When Bad Rides Go Good

04.26.2006 | 5:59 am

I got a piece of good news during the weekend: Kenny, Chucky, Brad and I all got into the Cascade Cream Puff.
There’s only one little problem: I am fat. And I have been riding only occasionally. I suspect most people would give me some credit for the quality of my excuse — I just changed jobs and have been busy selling my house, buying a house, and flying back and forth between where I live and where I work until the move is complete.
The thing is, though, the Cream Puff trail won’t care about excuse quality. I’ve done this race one time before — when I was much lighter and fitter — and barely finished (right around 14 hours, I think). It was, in fact, the only time I have ever seriously considered quitting a race.
So. I now have a really good reason to get in really good shape in a really short period of time.
Yes, I know I already had lots of really good reasons, but this one puts a knot in my stomach in a way Leadville no longer does — maybe because I know that even in the condition and weight I’m in right now I could still at least finish Leadville. I don’t think that’s true of the Cream Puff.
And that’s my long-winded introduction to why I did interval climbs on Monday.
I’ve been picturing a good climbing interval course for some time: from my house on the Sammamish Plateau, descend and then climb each of the roads that drops down off of the plateau. That’s six climbs, each between half a mile and a mile, each fairly steep.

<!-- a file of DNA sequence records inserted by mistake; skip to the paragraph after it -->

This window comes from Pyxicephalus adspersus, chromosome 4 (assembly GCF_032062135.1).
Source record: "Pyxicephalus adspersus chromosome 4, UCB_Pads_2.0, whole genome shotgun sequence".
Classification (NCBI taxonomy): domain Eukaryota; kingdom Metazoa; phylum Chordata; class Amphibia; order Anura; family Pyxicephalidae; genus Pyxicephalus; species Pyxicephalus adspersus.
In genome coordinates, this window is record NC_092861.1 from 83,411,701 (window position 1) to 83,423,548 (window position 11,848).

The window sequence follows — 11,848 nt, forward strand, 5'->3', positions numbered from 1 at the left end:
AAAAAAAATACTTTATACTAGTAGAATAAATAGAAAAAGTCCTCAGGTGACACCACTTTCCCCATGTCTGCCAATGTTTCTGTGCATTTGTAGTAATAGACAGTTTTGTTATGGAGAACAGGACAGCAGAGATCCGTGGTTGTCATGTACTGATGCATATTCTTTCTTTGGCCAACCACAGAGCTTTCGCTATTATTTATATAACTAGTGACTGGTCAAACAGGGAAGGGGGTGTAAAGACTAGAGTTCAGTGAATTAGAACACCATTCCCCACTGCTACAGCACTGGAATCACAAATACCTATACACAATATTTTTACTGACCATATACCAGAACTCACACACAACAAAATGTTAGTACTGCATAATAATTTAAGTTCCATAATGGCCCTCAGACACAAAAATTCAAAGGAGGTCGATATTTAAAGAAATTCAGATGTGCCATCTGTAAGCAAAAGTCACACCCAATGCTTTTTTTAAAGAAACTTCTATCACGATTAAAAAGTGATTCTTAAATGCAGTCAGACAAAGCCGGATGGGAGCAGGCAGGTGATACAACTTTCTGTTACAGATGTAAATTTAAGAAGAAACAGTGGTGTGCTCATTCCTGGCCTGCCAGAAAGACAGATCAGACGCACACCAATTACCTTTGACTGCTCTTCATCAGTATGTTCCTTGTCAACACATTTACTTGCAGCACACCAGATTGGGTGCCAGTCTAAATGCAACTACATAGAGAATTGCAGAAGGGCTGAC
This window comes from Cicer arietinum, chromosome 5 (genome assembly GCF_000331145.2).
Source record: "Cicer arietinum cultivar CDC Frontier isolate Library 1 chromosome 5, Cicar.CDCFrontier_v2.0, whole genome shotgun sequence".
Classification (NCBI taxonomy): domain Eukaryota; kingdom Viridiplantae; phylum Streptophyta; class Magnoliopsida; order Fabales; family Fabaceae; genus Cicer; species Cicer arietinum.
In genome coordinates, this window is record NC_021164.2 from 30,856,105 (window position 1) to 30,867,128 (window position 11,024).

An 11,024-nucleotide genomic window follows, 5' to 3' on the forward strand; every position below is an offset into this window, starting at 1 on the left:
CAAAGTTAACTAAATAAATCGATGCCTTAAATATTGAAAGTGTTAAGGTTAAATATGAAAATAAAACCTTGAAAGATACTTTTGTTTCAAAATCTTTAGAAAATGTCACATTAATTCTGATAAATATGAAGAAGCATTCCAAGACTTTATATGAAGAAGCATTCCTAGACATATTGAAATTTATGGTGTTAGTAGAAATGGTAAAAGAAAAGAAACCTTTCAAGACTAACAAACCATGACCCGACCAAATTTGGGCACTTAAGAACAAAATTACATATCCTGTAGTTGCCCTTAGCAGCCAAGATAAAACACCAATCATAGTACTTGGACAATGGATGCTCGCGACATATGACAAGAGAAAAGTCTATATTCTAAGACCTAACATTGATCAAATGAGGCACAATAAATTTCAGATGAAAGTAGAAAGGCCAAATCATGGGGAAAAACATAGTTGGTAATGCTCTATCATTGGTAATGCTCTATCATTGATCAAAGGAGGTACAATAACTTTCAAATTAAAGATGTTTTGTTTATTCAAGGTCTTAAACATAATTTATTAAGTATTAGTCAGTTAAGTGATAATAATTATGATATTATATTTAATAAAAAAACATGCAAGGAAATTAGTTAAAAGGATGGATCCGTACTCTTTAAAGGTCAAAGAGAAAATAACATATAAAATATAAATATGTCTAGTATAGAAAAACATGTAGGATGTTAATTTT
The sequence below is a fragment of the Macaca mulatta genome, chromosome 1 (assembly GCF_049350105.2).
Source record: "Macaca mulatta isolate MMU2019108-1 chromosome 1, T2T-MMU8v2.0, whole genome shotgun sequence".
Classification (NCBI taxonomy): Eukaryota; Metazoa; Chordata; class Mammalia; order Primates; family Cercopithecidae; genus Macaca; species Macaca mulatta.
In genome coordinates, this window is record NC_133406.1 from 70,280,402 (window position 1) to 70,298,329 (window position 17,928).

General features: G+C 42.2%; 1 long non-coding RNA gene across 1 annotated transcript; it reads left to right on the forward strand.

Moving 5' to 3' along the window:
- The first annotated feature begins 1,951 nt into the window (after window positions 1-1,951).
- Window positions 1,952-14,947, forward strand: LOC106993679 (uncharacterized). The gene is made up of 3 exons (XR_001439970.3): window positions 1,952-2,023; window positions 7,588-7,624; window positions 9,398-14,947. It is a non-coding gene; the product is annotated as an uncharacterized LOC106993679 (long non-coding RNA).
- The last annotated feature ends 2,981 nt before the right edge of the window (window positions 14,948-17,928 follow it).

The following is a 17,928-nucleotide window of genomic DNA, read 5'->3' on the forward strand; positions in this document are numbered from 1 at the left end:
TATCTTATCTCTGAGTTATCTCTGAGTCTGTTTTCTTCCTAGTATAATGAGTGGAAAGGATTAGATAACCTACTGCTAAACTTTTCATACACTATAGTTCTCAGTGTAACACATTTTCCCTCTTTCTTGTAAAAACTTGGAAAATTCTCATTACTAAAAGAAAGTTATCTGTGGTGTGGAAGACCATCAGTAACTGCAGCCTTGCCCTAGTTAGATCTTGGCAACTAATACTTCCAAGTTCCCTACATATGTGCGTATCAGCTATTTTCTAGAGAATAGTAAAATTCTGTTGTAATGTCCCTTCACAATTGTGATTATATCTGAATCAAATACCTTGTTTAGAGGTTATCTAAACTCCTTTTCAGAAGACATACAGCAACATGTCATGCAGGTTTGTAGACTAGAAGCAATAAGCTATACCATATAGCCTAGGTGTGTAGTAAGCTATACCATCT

Monday, I finally went and did it.
The first descent is practically out my front door, so I don’t really get warmed up until I begin climbing back up (the road is 244th or something like that, for those of you who live in the Sammamish area). It’s a good first climb because it starts off very steep to force some intensity out of you, and then gives you a quick rest before dialing up the steepness again. As expected, I did this climb with no difficulty at all. Hey, it’s the first climb. I’m always a good climber on the first clmb.
The second descent and climb, though, is Inglewood Hill. This is just over half a mile at a 12% grade (that’s what the warning sign at the top of the hill says, anyway). Back when I worked at Microsoft, I did this climb every day as part of my homebound commute, and it’s a good gauge of my strength and fitness.
As soon as I reached the bottom of Inglewood Hill and turned around, shifting into my small ring and the third biggest ring on my cassette, I could tell I was in trouble. It was a harder climb than I remembered it being. Could it be that I was already tired out from just one climb?
I looked forward, putting into practice my new riding philosophy: don’t look at your pedals, look at where you want to go. I looked up, suffering, and kept pedaling. I wanted to go into my second gear, but I didn’t. "I should be able to do this climb in third gear," I told myself. "A month ago, I was doing it in third gear with my messenger bag on."
But I was suffering.
I focused on turning a smooth stroke, pulling up with one leg even as I pushed down with another. But it felt like I was about to fall over at the top and bottom of each stroke.
And then, finally, I was at the top. I had made it, but only just. What was wrong with me? I let my head drop down, looking at my pedals.
And that’s when I discovered I was in the big ring.


  1. Comment by Unknown | 04.26.2006 | 6:53 am

    Oh man! You’re not alone! That seems to happen with far too much regularity on my rides! But well done on kicking that hills butt!

  2. Comment by uncadan8 | 04.26.2006 | 11:14 am

    Awesome! Now go do it again just for fun.

  3. Comment by cawddup | 04.26.2006 | 11:16 am

    Have you been brushing your teeth with Red Bull?

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  5. Comment by barry1021 | 04.26.2006 | 12:32 pm

    Yeah, I just HATE it when I find I have done 12% grades in the big ring. For some reason the bike is so much easier to walk up the hill in the small ring.